The Top 3 Takeaways from this book that impact any reader are:

1) Never be late with your state finances. The interest rate of a nation allows a country to grow and expand with trade. A high interest rate limits future growth.
2) A great observation by the UK on many new concepts was often followed up with quick action. Dutch financial innovation was quickly observed and emulated.
3) Winning and losing is very black and white. If you have the cash to pay for power, then use it. Much of English speaking Africa was due to this power play by the UK and its banking strength. Cash ultimately pays for the bullets.

There are many amazing stories like this across the history of the UK and its trade. They tie together well, and form a very interesting pattern. It shows why the world trades in the way it does, across many borders, especially using the English language. It all started by the UK, and recently extended by the USA. If Global Macro concepts interest you as much as myself, this will delight your mind. Given its color and clear approach to finance and history, this book is Highly Recommended!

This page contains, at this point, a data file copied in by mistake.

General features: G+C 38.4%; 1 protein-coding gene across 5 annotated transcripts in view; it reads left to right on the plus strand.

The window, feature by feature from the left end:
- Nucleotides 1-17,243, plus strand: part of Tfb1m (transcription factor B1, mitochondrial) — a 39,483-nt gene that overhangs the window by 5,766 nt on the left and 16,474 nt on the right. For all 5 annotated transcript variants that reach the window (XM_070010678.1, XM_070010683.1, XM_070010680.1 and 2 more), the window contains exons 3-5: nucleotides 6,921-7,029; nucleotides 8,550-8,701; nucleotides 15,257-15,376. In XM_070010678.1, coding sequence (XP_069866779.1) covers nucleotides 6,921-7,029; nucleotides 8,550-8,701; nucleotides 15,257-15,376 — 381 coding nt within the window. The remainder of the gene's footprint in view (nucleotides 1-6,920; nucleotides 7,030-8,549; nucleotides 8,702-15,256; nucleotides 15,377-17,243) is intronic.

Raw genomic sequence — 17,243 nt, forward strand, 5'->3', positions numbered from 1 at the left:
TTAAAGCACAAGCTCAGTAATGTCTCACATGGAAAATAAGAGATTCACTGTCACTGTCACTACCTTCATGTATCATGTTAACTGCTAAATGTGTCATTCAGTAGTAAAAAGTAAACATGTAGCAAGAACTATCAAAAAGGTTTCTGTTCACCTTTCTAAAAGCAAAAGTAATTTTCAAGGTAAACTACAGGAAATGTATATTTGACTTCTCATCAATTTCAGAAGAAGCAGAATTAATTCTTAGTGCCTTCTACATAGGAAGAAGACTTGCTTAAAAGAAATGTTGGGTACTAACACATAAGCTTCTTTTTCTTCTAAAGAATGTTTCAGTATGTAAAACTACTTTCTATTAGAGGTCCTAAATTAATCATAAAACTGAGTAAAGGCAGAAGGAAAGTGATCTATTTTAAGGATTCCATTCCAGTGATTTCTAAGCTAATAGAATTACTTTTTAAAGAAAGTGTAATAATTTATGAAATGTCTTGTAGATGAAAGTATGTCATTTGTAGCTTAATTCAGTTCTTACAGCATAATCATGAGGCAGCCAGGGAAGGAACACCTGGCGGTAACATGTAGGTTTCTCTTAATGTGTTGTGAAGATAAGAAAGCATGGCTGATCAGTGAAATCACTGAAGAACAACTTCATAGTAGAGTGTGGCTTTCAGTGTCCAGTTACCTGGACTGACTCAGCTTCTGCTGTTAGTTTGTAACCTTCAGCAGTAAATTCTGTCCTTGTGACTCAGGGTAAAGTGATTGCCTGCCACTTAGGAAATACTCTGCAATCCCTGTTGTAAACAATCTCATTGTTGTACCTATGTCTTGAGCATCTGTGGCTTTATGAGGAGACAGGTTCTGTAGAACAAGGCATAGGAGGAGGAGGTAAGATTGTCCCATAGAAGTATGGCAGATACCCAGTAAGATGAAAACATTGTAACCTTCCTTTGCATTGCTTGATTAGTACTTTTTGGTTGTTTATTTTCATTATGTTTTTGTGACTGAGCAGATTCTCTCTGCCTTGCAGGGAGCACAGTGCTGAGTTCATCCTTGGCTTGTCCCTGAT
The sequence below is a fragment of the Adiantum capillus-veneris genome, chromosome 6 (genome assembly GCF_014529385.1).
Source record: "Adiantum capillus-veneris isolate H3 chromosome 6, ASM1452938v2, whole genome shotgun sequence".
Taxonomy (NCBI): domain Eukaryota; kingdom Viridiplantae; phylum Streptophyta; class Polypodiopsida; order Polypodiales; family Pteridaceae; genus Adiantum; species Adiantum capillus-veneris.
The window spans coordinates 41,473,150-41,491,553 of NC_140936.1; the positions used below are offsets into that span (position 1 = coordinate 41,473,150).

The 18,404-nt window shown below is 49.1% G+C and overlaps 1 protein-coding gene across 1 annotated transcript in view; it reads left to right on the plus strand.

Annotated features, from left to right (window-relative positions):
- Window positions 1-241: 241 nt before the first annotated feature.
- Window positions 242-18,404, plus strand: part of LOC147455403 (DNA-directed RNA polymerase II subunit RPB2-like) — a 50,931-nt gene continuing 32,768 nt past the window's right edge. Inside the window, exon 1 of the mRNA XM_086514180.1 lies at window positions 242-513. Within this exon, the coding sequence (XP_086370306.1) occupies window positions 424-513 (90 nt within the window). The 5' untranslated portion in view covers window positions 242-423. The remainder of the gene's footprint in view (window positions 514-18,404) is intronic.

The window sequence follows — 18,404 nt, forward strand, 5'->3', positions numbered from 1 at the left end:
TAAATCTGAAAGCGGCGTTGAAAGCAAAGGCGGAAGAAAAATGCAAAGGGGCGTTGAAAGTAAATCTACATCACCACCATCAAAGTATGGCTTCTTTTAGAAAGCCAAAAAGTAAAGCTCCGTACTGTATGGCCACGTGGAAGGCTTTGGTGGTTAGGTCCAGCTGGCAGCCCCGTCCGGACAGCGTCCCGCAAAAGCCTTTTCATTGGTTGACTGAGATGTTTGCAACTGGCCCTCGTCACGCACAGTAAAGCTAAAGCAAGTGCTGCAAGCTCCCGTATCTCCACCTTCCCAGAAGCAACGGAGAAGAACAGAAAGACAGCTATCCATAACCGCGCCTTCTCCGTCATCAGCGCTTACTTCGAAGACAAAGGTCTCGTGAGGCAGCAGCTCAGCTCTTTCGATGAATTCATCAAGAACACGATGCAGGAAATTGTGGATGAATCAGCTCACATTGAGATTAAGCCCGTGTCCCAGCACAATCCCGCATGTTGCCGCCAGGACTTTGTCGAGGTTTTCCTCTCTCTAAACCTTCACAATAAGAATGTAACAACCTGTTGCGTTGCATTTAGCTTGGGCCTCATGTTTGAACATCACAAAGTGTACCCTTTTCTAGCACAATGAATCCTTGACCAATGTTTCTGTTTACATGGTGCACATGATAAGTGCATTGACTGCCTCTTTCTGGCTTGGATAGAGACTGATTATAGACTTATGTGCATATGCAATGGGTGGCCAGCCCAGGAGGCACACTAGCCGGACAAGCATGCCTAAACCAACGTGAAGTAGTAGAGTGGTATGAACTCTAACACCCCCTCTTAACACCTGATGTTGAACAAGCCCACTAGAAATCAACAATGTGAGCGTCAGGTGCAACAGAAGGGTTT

Please visit us for our Friday Feature Review where TMJ Partners will review books, movies, services and anything else with a financial theme. Follow us now for our free weekly updates, just click hereThank you for reading and learning more about how money is made in finance!

If you are interested in Sales & Trading, Banking or FinTech focused roles in Asia or Japan then click here. Follow TMJ Partners on Twitter, the world's #1 recruiter on Twitter, over 50,000+ followers already have! click here! 

あなたアジア日本セールストレーディング,
バンキング、フィンテックの役割に興味がある場合は、こちらをクリックしてくださいティエムジェィパートナーズTwitterでフォローしてください 世界中のTwitter第1位の採用企業50,000以上のフォロワーが既に持っています!クリックしてください

For more Buy-Side and Sell-Side roles in Asia-Pacific, contact our TMJ Partners Japan & Asia Finance team.



    Tokyo                                                                Tokyo
             Mark  Pink                                                  Shinichi Nagasawa
      Direct + 81 3 3505 3891                                       Direct  +81 3 3505 3891
            Email pinkmark@tmjpartners.com                         Email nagasawa@tmjpartners.com